Tools to protect civilians in the conflict exist, but not the will to implement them, as Lowcock told the Security Council – global issues


The emergency relief coordinator was Mark Lowcock Ambassadors briefing Regarding the Secretary-General’s recommendations to keep more civilians safe from harm, noting that despite the United Nations Secretary-General’s call to Global ceasefire During the Covid-19 Pandemic, deadly fighting continued, and worsened in some areas.

In the past year, conflicts have contributed to a rise in the number of forcibly displaced persons, to 80 million by mid-2020. The number of people able to return to their homes has also decreased, while insecurity, sanctions, counter-terrorism measures and red tape “impeded humanitarian operations.”

The pandemic has made matters more difficult with the suspension of flights, border closures, quarantine measures and closures. Mr. Lowcock highlighted five major areas that need further improvement.

Conflict and hunger

In northeast Nigeria, parts of the Sahel, South Sudan and Yemen, the interaction between conflict and hunger has seen the threat of famine re-emerging, resulting in an annual increase of 77 million people facing “crisis or worst levels of acute food insecurity as a result of the conflict”, Mr. Lowcock said.

In Nigeria, 110 farmers were killed in a single attack on a rice farm. In Ethiopia, crops have been destroyed and looted, while relief is blocked following the political crisis in Tigray. The relief chief said he wrote to the ambassadors earlier in the day about what to do there.

He called for “more effective measures” by governments to address the problem in general, noting that conflicts disrupt food systems and markets, while food is destroyed and prices are rising – a vicious cycle of hunger.

Urban warfare

Second, he noted that 90 percent of the people killed with explosive weapons live in cities and towns, compared to only 20 percent when they are deployed in the countryside.

“These weapons are inflicting heavy losses on the basic civilian infrastructure,” the relief official said. “The fighting parties must change their choice of weapons and tactics.

He also highlighted the impact of the conflict on the environment, citing air strikes in Iraq that have devastated fields through forest fires, threatening biodiversity and endangered species. Oil spills in Syria have polluted farm water, endangering health and hygiene.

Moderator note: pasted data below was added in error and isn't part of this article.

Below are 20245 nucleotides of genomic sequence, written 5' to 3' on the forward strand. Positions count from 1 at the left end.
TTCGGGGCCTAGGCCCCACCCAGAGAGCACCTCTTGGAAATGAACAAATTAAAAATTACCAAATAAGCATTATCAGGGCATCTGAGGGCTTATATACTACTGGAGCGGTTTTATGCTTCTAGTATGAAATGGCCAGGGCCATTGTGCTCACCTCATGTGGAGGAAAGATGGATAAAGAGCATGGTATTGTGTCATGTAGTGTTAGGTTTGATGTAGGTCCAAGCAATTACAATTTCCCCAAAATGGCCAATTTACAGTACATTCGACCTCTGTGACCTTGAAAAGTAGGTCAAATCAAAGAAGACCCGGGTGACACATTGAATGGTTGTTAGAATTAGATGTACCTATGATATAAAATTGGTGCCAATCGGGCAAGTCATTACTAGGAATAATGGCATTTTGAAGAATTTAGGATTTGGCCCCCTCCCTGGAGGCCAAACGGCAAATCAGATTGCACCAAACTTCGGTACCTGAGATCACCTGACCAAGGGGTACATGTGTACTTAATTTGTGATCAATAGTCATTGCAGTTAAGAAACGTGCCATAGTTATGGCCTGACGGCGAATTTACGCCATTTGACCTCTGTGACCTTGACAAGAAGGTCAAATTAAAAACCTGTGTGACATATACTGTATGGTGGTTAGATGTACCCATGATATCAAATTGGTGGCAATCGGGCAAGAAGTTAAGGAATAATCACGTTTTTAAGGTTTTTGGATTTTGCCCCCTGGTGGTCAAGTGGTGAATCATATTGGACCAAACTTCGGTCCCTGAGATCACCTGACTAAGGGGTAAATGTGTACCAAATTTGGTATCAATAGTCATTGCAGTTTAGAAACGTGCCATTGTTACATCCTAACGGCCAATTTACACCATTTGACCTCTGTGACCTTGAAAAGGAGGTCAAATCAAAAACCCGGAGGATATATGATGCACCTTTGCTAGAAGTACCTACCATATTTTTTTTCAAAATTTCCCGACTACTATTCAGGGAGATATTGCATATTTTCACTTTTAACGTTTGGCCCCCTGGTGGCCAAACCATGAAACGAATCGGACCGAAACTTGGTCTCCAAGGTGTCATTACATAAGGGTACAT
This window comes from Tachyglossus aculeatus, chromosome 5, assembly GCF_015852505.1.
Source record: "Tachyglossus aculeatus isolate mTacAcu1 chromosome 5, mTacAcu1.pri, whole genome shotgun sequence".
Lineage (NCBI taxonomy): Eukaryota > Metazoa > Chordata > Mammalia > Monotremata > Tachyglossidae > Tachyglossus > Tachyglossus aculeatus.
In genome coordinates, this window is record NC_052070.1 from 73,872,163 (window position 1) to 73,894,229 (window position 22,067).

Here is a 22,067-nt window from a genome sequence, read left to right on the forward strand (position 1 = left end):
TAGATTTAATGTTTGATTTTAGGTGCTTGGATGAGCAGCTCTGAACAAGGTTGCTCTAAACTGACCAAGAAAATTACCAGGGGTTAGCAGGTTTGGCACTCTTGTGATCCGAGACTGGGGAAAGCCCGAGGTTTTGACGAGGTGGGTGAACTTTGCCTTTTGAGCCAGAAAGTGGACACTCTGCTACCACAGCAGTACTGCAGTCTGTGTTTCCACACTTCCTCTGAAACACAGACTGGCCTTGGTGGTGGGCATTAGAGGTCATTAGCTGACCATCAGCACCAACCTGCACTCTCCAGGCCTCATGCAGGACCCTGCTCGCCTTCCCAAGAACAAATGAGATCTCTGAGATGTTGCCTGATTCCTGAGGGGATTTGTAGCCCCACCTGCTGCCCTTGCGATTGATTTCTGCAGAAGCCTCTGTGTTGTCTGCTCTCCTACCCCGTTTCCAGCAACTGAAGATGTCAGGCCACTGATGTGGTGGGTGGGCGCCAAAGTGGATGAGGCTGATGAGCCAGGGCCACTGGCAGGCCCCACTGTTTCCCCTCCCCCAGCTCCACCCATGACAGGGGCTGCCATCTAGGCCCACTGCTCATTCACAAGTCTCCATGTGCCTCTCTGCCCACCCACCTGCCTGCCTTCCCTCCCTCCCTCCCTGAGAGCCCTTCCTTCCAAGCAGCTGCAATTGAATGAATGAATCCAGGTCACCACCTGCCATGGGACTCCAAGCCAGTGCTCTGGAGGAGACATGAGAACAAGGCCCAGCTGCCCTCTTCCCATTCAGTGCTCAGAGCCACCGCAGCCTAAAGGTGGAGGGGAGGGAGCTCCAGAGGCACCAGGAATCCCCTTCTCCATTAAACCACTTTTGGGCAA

He said, “Many conflicts are partly rooted in environmental issues, especially those related to water,” and he expected the council’s work to witness many consequences for that in the coming years.

Medics are under fire

“When medical care stops, lives are lost,” said Mr. Lowcock, who candidly assesses the impact of attacks on health-care workers and health-care facilities that caused more deaths, as well as the conflict.

Attacks on health care in 22 conflict-affected countries killed 182 health workers last year, and in Myanmar alone, after the military coup, 109 incidents of violence against employees were documented in a two-month period. Badly needed. “

“The consequences for health care are catastrophic, as millions of people are deprived of life-saving care, and severely curtailing diseases such as cholera, measles and COVID,” he added.

Some countries have taken practical steps to protect the medical staff, the most important of which is ensuring that the military rules of engagement respect international humanitarian law.

Behavior change

Finally, Mr. Lowcock warned the ambassadors that during his four years on the job, he had witnessed a “significant deterioration” in compliance with humanitarian law on the part of the belligerents.

“It is possible to make progress,” he said, calling on states to improve training, update policies to avoid harming civilians, adopt better victim tracking, investigate accidents, and hold accountable those guilty of violations.

He added that the behavior of non-state armed groups in compliance with international law could also improve, “despite the importance of realizing the real challenges in this area, especially with regard to those groups that refute international humanitarian law and the role of humanitarian agencies, as part of their twisted ideologies.”

“We all – Member States and humanitarian agencies in particular – need a more effective approach to address this. Many of the current efforts are counterproductive and exacerbate the harm to civilians.

“What is not punished is encouraged”

He concluded by saying that accountability is critical, telling the council that “if war crimes are not punished, things will get worse. Accountability for violations should be systematic and universal. What is not punished is encouraged.

“This requires political will … to investigate and prosecute allegations of serious violations whenever they occur. We have the necessary laws and tools to protect civilians from harm in armed conflict. It is time for all states and parties to conflicts to implement them.”


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